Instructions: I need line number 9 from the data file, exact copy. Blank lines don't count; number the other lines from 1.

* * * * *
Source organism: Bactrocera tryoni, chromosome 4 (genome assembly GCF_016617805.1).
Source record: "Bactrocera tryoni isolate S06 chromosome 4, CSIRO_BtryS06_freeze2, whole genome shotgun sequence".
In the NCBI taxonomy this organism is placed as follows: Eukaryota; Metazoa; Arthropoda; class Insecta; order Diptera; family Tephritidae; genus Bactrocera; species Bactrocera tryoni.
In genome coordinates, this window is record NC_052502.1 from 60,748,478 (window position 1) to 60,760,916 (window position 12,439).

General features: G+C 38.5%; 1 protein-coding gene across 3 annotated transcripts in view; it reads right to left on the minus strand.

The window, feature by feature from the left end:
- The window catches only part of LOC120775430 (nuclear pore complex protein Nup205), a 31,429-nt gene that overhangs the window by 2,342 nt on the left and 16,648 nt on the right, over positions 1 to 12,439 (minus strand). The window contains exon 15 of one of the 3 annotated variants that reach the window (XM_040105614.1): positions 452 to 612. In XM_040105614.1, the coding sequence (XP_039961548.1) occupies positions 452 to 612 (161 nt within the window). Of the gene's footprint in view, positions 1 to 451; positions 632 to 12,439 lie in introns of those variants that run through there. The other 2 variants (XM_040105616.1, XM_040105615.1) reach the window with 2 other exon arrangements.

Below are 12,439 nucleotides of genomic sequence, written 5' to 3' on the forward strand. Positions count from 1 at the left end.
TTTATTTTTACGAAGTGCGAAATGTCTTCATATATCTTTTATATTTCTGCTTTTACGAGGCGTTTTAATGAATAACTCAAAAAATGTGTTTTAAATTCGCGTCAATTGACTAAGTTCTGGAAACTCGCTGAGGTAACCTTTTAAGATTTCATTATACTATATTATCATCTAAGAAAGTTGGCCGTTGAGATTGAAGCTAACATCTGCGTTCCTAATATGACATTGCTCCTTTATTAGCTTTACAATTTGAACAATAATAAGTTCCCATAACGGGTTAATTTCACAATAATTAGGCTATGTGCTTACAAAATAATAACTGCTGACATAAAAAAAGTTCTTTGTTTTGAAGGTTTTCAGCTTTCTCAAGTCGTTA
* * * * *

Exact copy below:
TTTATTTTTACGAAGTGCGAAATGTCTTCATATATCTTTTATATTTCTGCTTTTACGAGGCGTTTTAATGAATAACTCAAAAAATGTGTTTTAAATTCGCGTCAATTGACTAAGTTCTGGAAACTCGCTGAGGTAACCTTTTAAGATTTCATTATACTATATTATCATCTAAGAAAGTTGGCCGTTGAGATTGAAGCTAACATCTGCGTTCCTAATATGACATTGCTCCTTTATTAGCTTTACAATTTGAACAATAATAAGTTCCCATAACGGGTTAATTTCACAATAATTAGGCTATGTGCTTACAAAATAATAACTGCTGACATAAAAAAAGTTCTTTGTTTTGAAGGTTTTCAGCTTTCTCAAGTCGTTA